Fruit & Vegetable Magazine

Features Production Research
Preventing premature leaf drop in Golden Delicious trees


March 1, 2012
By Fruit & Vegetable

Topics
Untreated trees exhibiting leaf lesions and yellowing.

Research at Applied Plant Research (PPO), part of Wageningen UR, has succeeded in preventing large-scale premature leaf drop in Golden Delicious trees.

In tests performed in the Netherlands, trees treated against the Alternaria fungus remained almost free from leaf lesions and premature leaf drop. This means a solution may have been found for a problem that has resulted in significant economic losses for tree nurseries since the 1960s. With further research, PPO aims to optimize the control of Alternaria to such an extent that only a minimal application of crop protection products is required.

Premature leaf drop in the Golden Delicious apple variety is a global issue that received a great deal of attention in the Netherlands in the 1960s and 1970s. It often (but not always) goes hand in hand with leaf lesions, which means the leaves of seemingly healthy trees suddenly present brown necrotic blotches and yellowing of leaves.

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The lesions and yellowing become visible between mid-July and mid-August, and are most common on older leaves. While the damage caused by leaf drop is manageable for apple growers, in tree nurseries the problem can cause a considerable loss of quality of the produced trees.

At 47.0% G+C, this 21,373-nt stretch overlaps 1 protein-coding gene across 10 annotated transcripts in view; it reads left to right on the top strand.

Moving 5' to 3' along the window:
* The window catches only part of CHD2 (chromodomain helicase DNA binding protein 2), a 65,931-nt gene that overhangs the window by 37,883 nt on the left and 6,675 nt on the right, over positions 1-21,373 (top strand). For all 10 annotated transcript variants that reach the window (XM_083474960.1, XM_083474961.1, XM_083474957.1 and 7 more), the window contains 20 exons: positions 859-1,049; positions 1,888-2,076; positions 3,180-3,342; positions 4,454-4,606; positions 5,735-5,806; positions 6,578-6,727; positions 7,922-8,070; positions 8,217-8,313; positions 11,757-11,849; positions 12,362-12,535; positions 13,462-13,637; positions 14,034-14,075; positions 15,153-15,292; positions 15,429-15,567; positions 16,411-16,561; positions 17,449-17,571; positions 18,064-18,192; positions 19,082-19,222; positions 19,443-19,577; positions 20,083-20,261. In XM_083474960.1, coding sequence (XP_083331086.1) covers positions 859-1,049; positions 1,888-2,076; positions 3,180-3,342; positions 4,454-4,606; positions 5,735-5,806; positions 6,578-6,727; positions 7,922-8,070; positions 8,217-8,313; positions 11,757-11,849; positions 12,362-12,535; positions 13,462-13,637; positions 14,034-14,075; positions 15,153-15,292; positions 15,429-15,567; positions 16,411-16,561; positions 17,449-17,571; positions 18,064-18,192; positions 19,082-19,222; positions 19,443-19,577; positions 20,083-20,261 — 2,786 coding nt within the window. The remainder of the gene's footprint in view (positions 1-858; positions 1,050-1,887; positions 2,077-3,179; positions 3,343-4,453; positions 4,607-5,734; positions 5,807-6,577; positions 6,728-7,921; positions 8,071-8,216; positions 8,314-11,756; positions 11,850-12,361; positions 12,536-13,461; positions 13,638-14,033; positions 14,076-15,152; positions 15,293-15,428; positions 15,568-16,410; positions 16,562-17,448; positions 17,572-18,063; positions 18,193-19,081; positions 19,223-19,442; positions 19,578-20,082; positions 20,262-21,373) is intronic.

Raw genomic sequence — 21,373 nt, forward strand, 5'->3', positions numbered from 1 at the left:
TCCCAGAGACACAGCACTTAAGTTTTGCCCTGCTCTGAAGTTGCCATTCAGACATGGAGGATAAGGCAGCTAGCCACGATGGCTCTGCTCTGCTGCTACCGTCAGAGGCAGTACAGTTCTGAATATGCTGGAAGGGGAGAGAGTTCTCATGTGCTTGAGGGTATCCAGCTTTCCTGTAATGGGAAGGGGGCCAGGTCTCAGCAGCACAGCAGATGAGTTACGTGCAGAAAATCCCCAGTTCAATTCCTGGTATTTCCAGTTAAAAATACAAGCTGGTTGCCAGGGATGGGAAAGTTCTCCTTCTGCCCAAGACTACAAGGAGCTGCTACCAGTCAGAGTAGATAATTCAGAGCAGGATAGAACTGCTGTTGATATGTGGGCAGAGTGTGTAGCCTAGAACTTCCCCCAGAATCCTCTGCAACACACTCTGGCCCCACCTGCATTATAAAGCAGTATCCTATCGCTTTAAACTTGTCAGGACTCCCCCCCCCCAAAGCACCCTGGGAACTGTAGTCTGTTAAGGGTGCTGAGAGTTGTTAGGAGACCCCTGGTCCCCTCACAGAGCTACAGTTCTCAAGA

Previous research into leaf drop has failed to find a solution. Scientists have sought ways to tackle the issue over the decades without success. Research by the diagnostic centre of PPO in Lisse (NL) from 2009 to 2011 showed that the leaf lesions are caused by Alternaria. The new studies performed by PPO this season show that spraying against the pathogen works very well against premature leaf drop.

The trees in the tests treated with the fungicide against Alternaria remained almost free from leaf lesions and premature leaf drop, while the untreated trees still had lesions and experienced the usual substantial leaf drop (greater than 80 per cent).

The results represent a breakthrough in the research into the approach towards leaf drop in Golden Delicious. Further research should show the actual cause of the leaf drop, as it appears that Alternaria is only an indirect cause. It is likely that Alternaria affects the hormone regulation in the trees, which eventually leads to yellowing and premature leaf drop.

The research was financed by the Dutch Product Board for Horticulture (PT).